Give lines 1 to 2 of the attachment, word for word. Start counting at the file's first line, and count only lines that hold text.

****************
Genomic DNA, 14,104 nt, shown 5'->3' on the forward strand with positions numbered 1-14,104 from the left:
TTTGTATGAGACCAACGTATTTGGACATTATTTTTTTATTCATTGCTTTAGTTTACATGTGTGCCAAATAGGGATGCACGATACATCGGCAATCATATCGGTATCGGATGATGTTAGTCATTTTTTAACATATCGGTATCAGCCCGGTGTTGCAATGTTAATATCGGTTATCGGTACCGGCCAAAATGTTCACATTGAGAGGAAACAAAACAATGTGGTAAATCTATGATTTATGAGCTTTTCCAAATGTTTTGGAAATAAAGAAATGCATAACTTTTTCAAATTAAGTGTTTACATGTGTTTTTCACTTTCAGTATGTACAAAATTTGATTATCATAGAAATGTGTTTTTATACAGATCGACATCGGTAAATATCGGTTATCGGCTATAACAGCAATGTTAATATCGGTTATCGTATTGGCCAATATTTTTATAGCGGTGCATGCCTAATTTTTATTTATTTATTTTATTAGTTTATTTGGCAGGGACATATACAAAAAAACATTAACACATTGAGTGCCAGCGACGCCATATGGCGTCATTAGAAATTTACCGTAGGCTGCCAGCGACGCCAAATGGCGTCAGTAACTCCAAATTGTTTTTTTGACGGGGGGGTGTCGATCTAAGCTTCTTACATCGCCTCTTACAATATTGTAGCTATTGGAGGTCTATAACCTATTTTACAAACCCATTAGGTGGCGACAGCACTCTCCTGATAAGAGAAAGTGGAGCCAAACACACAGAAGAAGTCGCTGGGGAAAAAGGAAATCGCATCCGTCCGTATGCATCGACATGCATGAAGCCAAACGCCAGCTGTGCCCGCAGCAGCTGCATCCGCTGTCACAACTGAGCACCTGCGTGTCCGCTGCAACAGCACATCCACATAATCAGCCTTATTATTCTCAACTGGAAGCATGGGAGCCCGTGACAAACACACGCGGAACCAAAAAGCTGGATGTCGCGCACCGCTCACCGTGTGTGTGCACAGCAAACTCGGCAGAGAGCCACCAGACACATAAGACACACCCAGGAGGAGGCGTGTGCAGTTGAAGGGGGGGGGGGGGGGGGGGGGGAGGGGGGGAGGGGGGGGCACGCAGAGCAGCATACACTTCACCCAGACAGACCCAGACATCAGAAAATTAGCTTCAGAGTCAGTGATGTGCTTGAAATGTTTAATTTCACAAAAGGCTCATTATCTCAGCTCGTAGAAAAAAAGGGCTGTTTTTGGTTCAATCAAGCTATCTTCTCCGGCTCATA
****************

Genomic DNA, 14,104 nt, shown 5'->3' on the forward strand with positions numbered 1-14,104 from the left:
TTTGTATGAGACCAACGTATTTGGACATTATTTTTTTATTCATTGCTTTAGTTTACATGTGTGCCAAATAGGGATGCACGATACATCGGCAATCATATCGGTATCGGATGATGTTAGTCATTTTTTAACATATCGGTATCAGCCCGGTGTTGCAATGTTAATATCGGTTATCGGTACCGGCCAAAATGTTCACATTGAGAGGAAACAAAACAATGTGGTAAATCTATGATTTATGAGCTTTTCCAAATGTTTTGGAAATAAAGAAATGCATAACTTTTTCAAATTAAGTGTTTACATGTGTTTTTCACTTTCAGTATGTACAAAATTTGATTATCATAGAAATGTGTTTTTATACAGATCGACATCGGTAAATATCGGTTATCGGCTATAACAGCAATGTTAATATCGGTTATCGTATTGGCCAATATTTTTATAGCGGTGCATGCCTAATTTTTATTTATTTATTTTATTAGTTTATTTGGCAGGGACATATACAAAAAAACATTAACACATTGAGTGCCAGCGACGCCATATGGCGTCATTAGAAATTTACCGTAGGCTGCCAGCGACGCCAAATGGCGTCAGTAACTCCAAATTGTTTTTTTGACGGGGGGGTGTCGATCTAAGCTTCTTACATCGCCTCTTACAATATTGTAGCTATTGGAGGTCTATAACCTATTTTACAAACCCATTAGGTGGCGACAGCACTCTCCTGATAAGAGAAAGTGGAGCCAAACACACAGAAGAAGTCGCTGGGGAAAAAGGAAATCGCATCCGTCCGTATGCATCGACATGCATGAAGCCAAACGCCAGCTGTGCCCGCAGCAGCTGCATCCGCTGTCACAACTGAGCACCTGCGTGTCCGCTGCAACAGCACATCCACATAATCAGCCTTATTATTCTCAACTGGAAGCATGGGAGCCCGTGACAAACACACGCGGAACCAAAAAGCTGGATGTCGCGCACCGCTCACCGTGTGTGTGCACAGCAAACTCGGCAGAGAGCCACCAGACACATAAGACACACCCAGGAGGAGGCGTGTGCAGTTGAAGGGGGGGGGGGGGGGGGGGGGGAGGGGGGGAGGGGGGGGCACGCAGAGCAGCATACACTTCACCCAGACAGACCCAGACATCAGAAAATTAGCTTCAGAGTCAGTGATGTGCTTGAAATGTTTAATTTCACAAAAGGCTCATTATCTCAGCTCGTAGAAAAAAAGGGCTGTTTTTGGTTCAATCAAGCTATCTTCTCCGGCTCATA